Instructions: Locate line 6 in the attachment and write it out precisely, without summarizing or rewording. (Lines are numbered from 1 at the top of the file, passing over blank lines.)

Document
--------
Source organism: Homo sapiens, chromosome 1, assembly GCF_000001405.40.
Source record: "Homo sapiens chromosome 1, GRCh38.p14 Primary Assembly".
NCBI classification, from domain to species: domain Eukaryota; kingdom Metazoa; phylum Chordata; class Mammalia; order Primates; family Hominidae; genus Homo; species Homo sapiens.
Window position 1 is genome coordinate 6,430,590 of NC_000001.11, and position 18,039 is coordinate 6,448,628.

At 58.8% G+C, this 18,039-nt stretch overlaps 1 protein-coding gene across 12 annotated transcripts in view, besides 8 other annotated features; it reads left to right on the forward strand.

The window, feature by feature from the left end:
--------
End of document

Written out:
The window, feature by feature from the left end: